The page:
First-time claims for U.S. unemployment benefits edged slightly lower in the week ended April 23rd, the Labor Department revealed in a report released on Thursday.
The report showed initial jobless claims dipped to 180,000, a decrease of 5,000 from the previous week’s revised level of 185,000.
Economists had expected jobless claims to slip to 180,000 from the 184,000 originally reported for the previous week.
“We expect initial claims to remain around these levels, as employers, who continue to struggle to attract and retain workers, will keep layoffs to a minimum,” said Nancy Vanden Houten, Lead U.S. Economist at Oxford Economics.
She added, “Even as the economy slows in response to high inflation and rising interest rates, we expect employers will be more likely to slow the pace of hiring than to let go of workers.”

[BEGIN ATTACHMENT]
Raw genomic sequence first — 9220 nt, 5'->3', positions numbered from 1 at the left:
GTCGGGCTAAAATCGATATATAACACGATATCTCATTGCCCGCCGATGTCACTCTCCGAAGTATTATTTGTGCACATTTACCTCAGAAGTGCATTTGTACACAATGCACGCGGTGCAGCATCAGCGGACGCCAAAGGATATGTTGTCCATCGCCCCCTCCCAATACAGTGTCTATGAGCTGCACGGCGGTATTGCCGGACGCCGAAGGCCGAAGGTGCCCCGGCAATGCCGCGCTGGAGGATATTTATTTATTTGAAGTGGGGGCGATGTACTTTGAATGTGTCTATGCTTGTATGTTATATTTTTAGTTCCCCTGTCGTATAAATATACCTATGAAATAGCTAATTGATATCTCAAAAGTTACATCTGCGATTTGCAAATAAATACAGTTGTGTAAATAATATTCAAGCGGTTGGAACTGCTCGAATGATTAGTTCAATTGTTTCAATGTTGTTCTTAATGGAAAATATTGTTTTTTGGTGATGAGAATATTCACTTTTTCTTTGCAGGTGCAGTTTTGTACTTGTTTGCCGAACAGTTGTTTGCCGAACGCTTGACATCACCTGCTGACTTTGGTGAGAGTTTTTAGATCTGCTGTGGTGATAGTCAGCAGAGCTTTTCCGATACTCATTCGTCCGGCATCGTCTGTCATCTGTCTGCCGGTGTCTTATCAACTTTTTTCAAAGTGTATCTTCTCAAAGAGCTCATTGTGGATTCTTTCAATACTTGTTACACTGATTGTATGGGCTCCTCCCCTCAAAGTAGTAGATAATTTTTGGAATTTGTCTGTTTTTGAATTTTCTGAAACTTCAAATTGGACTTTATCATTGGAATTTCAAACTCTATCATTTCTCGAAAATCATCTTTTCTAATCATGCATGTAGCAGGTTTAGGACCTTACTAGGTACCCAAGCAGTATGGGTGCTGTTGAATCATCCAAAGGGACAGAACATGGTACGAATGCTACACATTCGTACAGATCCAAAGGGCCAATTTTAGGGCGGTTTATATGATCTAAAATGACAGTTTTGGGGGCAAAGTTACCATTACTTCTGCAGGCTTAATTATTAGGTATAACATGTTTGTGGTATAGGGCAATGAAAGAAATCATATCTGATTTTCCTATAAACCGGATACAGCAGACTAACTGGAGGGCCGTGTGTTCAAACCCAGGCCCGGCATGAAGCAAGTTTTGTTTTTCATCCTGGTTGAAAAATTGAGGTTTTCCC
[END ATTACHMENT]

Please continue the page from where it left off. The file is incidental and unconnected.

Meanwhile, the Labor Department said the less volatile four-week moving average crept up to 179,750, an increase of 2,250 from the previous week’s revised average of 177,500.
The report also showed continuing claims, a reading on the number of people receiving ongoing unemployment assistance, edged down by 1,000 to 1.408 million in the week ended April 16th, hitting the lowest level since February 1970.
The four-week moving average of continuing claims also fell to a 52-year-low of 1,455,000, a decrease of 24,500 from the previous week’s revised average of 1,479,500.
Next Friday, the Labor Department is scheduled to release its more closely watched monthly employment report for April.
Economists currently expect employment to jump by 400,000 jobs in April after surging by 431,000 jobs in March, while the unemployment rate is expected to hold at 3.6 percent.
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